The newer round of bios' have to be flashed with @bios. (or efi)
The problem is, if you don't like it or it causes problems like it did for me you have to take steps to get rid of it. For some reason after a while I was unable to boot into Windows on the new bios so I could not use @bios to change it.
I had flashed the new F9 to the main bios on my UD5H, and I left F8 on my backup. So what I did was boot up with the backup bios and hit Ctrl + F10, and this "swapped" the main and backup bios. Then all I had to do was throw the bios switch back to the main bios, boot up, and hit Alt + F10 and this overwrote the "bad" F9 bios with a copy of the F8 bios. Now if the system needs a fresh copy of a known good bios the F9 will no longer be there.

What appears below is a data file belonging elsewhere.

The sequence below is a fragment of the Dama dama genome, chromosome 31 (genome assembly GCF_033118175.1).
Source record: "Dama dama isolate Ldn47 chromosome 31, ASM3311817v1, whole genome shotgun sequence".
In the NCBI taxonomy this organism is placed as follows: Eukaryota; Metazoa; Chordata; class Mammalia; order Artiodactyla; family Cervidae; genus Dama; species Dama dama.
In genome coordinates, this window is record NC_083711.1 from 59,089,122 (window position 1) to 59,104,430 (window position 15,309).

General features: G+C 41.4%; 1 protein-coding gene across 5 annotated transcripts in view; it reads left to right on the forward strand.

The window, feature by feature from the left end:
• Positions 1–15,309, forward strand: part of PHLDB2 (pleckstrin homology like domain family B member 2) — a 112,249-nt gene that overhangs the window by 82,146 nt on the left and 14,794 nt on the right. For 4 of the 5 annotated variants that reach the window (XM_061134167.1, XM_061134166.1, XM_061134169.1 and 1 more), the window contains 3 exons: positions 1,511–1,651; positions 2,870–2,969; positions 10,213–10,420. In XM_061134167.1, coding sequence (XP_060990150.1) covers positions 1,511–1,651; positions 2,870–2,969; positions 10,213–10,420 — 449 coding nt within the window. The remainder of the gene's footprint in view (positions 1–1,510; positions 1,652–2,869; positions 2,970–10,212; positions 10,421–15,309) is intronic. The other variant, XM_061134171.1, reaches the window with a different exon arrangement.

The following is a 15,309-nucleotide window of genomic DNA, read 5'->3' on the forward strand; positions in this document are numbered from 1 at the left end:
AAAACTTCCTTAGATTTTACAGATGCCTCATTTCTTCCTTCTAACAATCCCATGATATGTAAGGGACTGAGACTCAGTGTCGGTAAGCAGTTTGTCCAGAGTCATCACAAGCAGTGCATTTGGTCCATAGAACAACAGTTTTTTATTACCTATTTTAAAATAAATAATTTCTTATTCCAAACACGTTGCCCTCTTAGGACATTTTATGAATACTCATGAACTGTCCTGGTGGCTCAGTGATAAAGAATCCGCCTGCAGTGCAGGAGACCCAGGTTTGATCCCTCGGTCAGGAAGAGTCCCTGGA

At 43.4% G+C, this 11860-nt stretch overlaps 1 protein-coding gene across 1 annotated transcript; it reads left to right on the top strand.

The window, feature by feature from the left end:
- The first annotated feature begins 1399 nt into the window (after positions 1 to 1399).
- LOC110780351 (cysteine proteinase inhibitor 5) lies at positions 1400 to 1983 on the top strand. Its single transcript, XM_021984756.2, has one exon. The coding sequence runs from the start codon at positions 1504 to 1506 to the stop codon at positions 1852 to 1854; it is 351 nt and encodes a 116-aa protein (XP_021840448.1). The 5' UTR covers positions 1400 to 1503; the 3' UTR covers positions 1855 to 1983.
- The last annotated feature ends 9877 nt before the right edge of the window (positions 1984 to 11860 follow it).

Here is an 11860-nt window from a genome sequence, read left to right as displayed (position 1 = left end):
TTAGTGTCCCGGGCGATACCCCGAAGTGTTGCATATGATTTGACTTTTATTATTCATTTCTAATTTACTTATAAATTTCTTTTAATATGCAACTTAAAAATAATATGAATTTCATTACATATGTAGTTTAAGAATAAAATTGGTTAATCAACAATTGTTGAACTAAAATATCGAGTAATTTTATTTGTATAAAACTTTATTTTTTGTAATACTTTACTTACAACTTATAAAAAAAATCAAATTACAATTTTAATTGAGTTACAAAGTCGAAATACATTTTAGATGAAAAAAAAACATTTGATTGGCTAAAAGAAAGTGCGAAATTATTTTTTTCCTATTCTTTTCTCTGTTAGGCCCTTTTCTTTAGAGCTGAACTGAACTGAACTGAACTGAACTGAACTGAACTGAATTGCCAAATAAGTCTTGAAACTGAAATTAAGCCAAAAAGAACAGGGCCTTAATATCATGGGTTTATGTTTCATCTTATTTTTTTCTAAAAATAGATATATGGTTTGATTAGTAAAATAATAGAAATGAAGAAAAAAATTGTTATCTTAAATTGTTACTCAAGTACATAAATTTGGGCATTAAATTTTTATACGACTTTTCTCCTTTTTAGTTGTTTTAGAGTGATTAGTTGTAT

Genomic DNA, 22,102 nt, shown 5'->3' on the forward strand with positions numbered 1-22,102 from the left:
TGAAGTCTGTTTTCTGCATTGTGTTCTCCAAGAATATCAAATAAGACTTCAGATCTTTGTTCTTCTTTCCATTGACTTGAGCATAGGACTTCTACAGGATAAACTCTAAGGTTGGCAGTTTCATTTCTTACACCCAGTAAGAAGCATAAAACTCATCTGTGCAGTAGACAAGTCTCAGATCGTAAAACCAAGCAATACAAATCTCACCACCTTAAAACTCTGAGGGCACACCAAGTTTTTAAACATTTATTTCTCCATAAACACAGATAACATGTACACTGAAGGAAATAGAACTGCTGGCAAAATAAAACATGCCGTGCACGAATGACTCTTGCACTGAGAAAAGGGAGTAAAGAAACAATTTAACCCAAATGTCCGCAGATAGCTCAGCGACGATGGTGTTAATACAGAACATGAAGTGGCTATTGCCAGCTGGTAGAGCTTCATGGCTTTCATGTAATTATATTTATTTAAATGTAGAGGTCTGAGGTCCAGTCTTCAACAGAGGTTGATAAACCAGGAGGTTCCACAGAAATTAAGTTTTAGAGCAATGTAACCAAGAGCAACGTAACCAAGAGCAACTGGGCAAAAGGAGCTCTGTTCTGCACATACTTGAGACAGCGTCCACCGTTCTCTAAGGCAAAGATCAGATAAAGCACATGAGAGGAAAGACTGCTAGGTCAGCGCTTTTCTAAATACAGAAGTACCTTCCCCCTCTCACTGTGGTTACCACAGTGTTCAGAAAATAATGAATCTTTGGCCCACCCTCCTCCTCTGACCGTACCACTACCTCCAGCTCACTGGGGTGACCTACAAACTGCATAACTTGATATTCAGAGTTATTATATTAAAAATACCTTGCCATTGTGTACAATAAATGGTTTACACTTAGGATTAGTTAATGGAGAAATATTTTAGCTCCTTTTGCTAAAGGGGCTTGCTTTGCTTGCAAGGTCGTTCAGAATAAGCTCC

Make sense? lol.
It's strange that the F9 worked well for a few days but suddenly it went south. Oh well, F8 works fine for me. Edited by mandrix - 3/30/14 at 4:04pm